The Outlaw

Studio: Kino Lorber Studio Classics

Mar 14, 2018 Web Exclusive Bookmark and Share


In the roaring days of the Wild West, gunfighter Doc Holliday reunites with his old friend, lawman Pat Garrett, in the sleepy New Mexico town of Lincoln. His horse has been stolen, it turns out, by the infamous Billy the Kid. They manage to catch the notorious outlaw, but Doc stops Pat from killing him, as he’s taken a shine to the handsome young man. The two men eventually ride off together, the humiliated Pat Garrett in pursuit.

The Outlaw is not a good movie, by any means, but it is a fascinatingly odd one. Most of the movie is spent with Doc and Billly playfully stealing a horse back and forth from one another, all while doing everything they possible can not to kiss each other. The homoerotic undertones of The Outlaw aren’t light here at all; watching the movie 75 years after its release, it’s almost impossible to read the movie as anything other than a love story between Doc Holliday (Walter Huston) and his new beau, Billy the Kid (Jake Buetel), and the rage that summons in Doc’s jealous ex, Pat Garrett (It’s a Wonderful Life’s Thomas Mitchell). Not even old Hollywood sex siren Jane Russell’s presence does much to change this impression. Her character, Rio, is rarely regarded as anything more than a huge nuisance to the three men. Her role in the film seems to serve no other purposes than to satisfy director Howard Hughes’ now-legendary boob fandom, and perhaps to distract 1943 audiences from Doc, Pat, and Billy’s longing stares. If you approach the film as a gay Western, it can at worst be viewed as an interesting curio for the time period. Still not a particularly exciting movie – save for the men’s explosive, final argument – but one that feels accidentally ahead of its time.

The poster for The Outlaw, reproduced above on Kino Lorber’s new Blu-ray cover, may be the film’s most famous asset. If you’re a fan of old Hollywood westerns, you’ve probably seen that image of Jane Russell lounging on a pile of straw even if you’ve never seen the film itself. The Outlaw made a star of Jane Russell; her cleavage, in fact, and the controversy surrounding just how much of it was visible are what made the film such a big hit in 1943. (Hughes went so far as to invent an uncomfortable, cleavage-enhancing bra for Russell, which she didn’t wear, but was mentioned often during the film’s promotion.) Although clearly the focus of the movie's marketing, Russell's character is little more than set decoration.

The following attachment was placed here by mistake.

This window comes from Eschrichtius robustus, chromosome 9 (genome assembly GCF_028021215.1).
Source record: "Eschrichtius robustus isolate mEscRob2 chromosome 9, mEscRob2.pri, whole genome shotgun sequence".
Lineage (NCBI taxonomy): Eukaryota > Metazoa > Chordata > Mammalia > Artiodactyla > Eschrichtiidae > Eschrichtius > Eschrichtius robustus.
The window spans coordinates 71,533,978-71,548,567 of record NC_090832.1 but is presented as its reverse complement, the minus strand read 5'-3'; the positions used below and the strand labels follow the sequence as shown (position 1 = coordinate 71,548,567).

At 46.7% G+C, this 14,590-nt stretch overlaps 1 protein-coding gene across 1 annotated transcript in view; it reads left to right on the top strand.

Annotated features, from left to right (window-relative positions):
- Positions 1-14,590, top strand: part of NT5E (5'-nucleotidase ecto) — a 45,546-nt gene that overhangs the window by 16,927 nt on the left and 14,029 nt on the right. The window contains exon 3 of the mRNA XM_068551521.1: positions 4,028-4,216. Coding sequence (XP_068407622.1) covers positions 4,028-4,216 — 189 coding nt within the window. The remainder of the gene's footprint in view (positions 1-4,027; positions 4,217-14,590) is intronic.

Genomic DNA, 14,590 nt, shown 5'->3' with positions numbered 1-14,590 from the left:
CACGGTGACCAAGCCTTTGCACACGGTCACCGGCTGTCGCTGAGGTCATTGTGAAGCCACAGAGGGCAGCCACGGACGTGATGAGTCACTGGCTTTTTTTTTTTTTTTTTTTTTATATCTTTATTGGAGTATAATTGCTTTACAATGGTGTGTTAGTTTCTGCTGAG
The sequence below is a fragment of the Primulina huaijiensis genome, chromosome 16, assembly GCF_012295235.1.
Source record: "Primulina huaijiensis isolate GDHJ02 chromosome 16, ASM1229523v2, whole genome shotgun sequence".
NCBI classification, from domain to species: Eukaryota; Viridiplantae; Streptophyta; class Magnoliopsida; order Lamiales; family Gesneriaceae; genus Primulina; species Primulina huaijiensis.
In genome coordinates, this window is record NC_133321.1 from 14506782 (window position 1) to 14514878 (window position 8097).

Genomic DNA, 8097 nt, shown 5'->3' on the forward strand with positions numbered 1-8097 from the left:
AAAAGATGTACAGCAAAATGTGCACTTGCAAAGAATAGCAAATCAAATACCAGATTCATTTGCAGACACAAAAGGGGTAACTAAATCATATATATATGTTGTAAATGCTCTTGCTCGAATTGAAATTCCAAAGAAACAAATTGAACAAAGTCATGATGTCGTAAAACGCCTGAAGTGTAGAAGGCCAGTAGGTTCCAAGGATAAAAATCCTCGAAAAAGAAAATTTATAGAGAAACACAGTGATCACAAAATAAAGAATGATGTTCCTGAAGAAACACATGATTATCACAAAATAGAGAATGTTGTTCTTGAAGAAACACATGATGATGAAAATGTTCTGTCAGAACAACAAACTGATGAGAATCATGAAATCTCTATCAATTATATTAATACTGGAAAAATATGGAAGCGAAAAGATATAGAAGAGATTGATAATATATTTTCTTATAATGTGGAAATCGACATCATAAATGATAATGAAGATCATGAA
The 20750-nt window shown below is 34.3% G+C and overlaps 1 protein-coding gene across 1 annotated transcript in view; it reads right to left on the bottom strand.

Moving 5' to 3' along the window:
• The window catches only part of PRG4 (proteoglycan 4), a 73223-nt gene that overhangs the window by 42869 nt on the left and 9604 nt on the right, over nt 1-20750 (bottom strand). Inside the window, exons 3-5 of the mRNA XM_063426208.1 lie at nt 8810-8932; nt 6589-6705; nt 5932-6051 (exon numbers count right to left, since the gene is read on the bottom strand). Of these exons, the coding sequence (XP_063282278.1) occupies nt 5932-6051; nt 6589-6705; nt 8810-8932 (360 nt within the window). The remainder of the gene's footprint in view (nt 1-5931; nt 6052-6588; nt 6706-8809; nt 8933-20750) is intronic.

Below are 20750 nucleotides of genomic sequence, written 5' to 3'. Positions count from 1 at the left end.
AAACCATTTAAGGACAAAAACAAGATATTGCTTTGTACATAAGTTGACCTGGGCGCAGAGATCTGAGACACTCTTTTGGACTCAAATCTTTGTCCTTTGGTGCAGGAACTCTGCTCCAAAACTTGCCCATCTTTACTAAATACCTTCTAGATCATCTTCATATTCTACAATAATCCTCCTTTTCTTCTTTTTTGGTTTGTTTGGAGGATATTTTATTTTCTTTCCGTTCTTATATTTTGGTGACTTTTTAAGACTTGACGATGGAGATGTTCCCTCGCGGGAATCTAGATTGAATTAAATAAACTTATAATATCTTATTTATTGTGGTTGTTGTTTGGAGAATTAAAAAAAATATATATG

A slow-moving and tonally all-over-the-place Western, The Outlaw is nonetheless an important piece in the film careers of Jane Russell and billionaire Howard Hughes, and one that followers of that Hollywood era owe it to themselves to see at least once. The film wasn’t particularly well-cared-for in the decades since its release, but KLSC’s Blu-ray is probably as good as it’s going to look without an expensive head-to-toe restoration. Bonus features include a trailer gallery and a really good commentary from historian Troy Howarth, which does touch on the movie’s gay undertones.

www.kinolorber.com/film/theoutlaw




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